Norms of Protection

Responsibility to Protect, Protection of Civilians and their Interaction

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A series of humanitarian tragedies in the 1990s (Somalia, Rwanda, Srebrenica, Kosovo) demonstrated the failure of the international community to protect civilians in the context of complex emergencies. These brought to life two norms of protection – Responsibility to Protect (R2P) and Protection of Civilians (POC) – both deeply rooted in the empathy that human beings have for the suffering of innocent people. Both norms raise concerns of misinterpretation and misuse. They are developing – sometimes in parallel, sometimes diverging and sometimes converging – with varying degrees of institutionalization and acceptance. This book engages in a profound comparative analysis of the norms and aims to serve policy-makers at various levels; practitioners with protective roles; academics and researchers; civil society and R2P and POC advocates.



The responsibility to protect and the protection of civilians in armed conflict: Overlap and contrast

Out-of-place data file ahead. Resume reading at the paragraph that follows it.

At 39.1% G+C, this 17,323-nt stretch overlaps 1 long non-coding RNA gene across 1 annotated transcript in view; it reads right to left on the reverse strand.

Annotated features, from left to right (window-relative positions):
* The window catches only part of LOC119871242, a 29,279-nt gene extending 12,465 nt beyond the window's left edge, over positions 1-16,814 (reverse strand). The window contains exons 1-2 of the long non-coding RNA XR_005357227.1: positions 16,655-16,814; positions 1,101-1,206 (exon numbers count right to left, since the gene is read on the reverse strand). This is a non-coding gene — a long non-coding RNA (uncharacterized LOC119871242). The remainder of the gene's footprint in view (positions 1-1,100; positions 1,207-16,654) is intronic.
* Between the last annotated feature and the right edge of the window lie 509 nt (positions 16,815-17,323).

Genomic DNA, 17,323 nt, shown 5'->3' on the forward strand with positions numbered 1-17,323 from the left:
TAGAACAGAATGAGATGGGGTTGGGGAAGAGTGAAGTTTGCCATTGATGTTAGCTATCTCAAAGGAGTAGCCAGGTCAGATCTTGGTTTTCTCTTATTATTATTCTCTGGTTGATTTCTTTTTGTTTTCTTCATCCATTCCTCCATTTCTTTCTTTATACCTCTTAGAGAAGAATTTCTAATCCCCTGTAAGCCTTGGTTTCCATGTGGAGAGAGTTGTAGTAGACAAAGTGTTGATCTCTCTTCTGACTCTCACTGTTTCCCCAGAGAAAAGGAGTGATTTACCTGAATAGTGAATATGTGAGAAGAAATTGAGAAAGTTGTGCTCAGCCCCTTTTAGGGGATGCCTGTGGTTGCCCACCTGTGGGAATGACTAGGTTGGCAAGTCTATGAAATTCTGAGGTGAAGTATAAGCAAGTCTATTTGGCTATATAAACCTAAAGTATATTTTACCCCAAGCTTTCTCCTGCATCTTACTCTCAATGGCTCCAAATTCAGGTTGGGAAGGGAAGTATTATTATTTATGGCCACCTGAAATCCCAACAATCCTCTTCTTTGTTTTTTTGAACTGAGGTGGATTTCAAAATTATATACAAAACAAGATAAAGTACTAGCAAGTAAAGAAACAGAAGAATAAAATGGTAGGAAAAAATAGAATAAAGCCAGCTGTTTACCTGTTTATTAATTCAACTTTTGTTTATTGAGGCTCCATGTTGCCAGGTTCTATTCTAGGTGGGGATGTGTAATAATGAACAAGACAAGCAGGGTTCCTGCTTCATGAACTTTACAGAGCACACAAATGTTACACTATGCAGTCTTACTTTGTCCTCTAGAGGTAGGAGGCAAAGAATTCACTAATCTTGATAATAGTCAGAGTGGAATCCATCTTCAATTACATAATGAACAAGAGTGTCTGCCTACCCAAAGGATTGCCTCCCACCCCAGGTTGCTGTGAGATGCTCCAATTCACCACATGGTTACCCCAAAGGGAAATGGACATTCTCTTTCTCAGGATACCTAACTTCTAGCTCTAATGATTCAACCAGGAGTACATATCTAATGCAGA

This chapter investigates the overlap and contrast between the responsibility to protect (R2P) and the protection of civilians (POC), keeping in mind the different versions of these principles detailed in the preceding two chapters: the three pillars of R2P and the four POC concepts. Section 3.1 affirms two widely acknowledged differences between R2P and POC – R2P’s narrow scope and deep response – before section 3.2 outlines two important similarities between them: their shared basis in human rights and the cross-cutting parallels between R2P pillars and POC concepts. Section 3.3 turns to more controversial terrain. It argues that the alleged limitation of POC to “armed conflict” is far less significant than commonly supposed and that POC’s status as a humanitarian principle – with primary concerns for impartiality and neutrality – is not fully applicable to all POC concepts. Subsection 3.3.3 applies Abbott and Snidal’s analytic categorization of soft laws to R2P and POC, illustrating the similarities and differences between each of the principles. Section 3.4 assesses the usefulness of differentiating peacekeeping operations (PKOs) on the basis of R2P and POC, and advances one model of how this may be done.


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